Dr. Lynne Heller

School

University College Dublin

Year

2015

Keywords

feminism, virtuality, materiality

Thesis Title

AVATAR DAUGHTERS
Envisioning a Spectrum between the
Material/Virtual through Feminist Theory

Abstract

abstract |abˈstrakt|

The hypothesis of this text is that a mother daughter relation-ship is a metonymy for a human to avatar affinity. This idea is explored through feminist analysis, a lyric essay and the practice of visual arts, specifically a series of comic books featuring an avatar created in Second Life, an online, user-built virtual world.

Through a human connection to an avatar, the boundaries of the material and the virtual are blurred and become a seam-less spectrum—a space of suspension—which can be infinitely mined but never parsed.
The thesis employs both practice-based (visual art) as well as theoretical (art historical and feminist) frameworks, to explore the spectrum of the material/virtual. The corresponding relation-ship, artist/avatar is also a spectrum between self and not self—subject and object at the same time. An avatar is envisioned by an individual creator but is also the result of a necessary collabora-tion with the developers of the virtual world where the avatar is digitally materialised, so thus another spectrum between the individual and the collective is delineated. By acknowledging the agency that we often confer on images, and the nature of complex identities, the avatar, though ostensibly insentient, is positioned as an animated, mercurial image that encourages a psychologically complex reaction from humans. In linking the feminist analysis of French philosopher-artist, Luce Irigaray, to an affective reaction towards an animated avatar, an argument for a new perspective on a stubbornly enduring mind/body dichotomy is offered.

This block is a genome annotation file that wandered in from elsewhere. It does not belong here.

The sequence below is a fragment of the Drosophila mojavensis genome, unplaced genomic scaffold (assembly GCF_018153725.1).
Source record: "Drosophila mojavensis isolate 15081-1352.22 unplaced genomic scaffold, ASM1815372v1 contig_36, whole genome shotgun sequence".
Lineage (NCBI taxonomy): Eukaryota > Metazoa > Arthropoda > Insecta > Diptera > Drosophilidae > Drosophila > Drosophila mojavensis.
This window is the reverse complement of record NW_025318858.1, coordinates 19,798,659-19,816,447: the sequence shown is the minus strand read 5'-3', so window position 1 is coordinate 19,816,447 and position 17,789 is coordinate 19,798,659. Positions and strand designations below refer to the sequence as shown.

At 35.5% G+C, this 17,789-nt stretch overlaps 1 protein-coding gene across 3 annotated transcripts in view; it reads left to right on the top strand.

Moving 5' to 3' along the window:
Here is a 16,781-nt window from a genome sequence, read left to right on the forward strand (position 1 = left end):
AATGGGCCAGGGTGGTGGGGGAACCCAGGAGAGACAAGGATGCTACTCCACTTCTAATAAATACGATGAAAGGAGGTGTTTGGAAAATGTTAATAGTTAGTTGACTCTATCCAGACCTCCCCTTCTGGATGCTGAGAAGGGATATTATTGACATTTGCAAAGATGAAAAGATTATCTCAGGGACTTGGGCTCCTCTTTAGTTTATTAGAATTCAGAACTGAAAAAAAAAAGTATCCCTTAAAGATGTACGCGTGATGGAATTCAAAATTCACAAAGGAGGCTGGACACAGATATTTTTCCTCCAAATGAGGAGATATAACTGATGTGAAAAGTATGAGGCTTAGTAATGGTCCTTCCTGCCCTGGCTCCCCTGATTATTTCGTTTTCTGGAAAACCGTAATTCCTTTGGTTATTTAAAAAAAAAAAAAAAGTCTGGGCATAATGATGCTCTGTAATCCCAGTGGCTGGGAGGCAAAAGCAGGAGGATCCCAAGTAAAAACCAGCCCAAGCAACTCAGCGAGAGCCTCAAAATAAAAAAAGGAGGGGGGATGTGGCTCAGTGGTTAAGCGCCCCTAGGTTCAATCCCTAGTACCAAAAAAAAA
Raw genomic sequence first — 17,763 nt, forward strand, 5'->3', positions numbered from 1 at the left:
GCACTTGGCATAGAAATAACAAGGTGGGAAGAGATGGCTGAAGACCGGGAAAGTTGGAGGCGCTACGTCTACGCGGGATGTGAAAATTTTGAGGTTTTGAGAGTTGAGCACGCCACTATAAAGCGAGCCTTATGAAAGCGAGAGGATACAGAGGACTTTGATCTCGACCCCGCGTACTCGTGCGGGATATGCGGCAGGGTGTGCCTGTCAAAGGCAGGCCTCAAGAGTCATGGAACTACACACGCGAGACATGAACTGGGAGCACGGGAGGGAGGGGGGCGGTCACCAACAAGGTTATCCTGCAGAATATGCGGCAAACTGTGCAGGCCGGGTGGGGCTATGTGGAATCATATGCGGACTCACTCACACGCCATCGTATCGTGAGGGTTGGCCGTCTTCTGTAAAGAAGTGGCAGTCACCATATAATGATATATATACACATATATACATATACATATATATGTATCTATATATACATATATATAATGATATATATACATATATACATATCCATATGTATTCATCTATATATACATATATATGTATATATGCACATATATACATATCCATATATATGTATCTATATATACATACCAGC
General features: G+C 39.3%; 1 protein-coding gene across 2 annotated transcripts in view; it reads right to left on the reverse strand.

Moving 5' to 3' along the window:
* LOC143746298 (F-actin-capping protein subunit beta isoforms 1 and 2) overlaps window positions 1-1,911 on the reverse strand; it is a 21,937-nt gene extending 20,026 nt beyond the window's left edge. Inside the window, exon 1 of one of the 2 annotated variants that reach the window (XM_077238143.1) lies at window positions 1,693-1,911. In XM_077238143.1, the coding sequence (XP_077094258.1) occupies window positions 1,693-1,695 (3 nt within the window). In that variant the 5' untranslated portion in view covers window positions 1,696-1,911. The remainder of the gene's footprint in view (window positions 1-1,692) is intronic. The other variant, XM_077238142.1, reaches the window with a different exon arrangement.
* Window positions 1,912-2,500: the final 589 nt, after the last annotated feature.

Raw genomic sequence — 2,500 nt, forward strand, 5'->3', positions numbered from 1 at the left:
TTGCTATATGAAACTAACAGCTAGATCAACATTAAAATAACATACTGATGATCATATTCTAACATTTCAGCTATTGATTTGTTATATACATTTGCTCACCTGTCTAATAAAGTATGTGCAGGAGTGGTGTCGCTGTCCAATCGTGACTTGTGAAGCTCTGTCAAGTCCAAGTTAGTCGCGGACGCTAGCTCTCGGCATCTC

These ideas are poetically echoed in the included artwork and theorised in the interwoven supporting academic analysis. Art making methods, such as collage/found object, playfulness, and unstable authorship, collectively named in this writing as a meth-odology of poïesis, are interjected into academic discourse, and literary strategies, and employed in the creative practice to con-struct a holistic approach to art and knowledge production. De-fining the material as the physically present and the virtual as a collective imagining supported by digital materiality, tools and technology, the resulting gamut becomes an inherently fluid, un-stable and contested expanse for which binaries of subject and object, material and virtual, are wholly inadequate. It is a vast, oceanic unknown that supports different ways to dream, from the mundane to the beautiful to the sublime.

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Bio

Lynne Heller is a post-disciplinary artist, designer, educator and academic. Her interests encompass both material and virtual culture, textiles, performance, graphic novels and sculptural installation. Heller completed her MFA at the School of the Art Institute of Chicago in 2004 through the department of Fiber and Material Studies and her PhD in 2016 at University College Dublin, Ireland from the department of Gender, Culture and Identity in the School of Humanities and Arts, with a research focus on feminist practice in online culture. Her research was practice-based, with a specialty in Digital Media Arts. She is an Adjunct Professor and Researcher at OCAD University, as well as co-director of the Data Materialization Studio and Reviews Editor of Virtual Creativity, Intellect Publishing.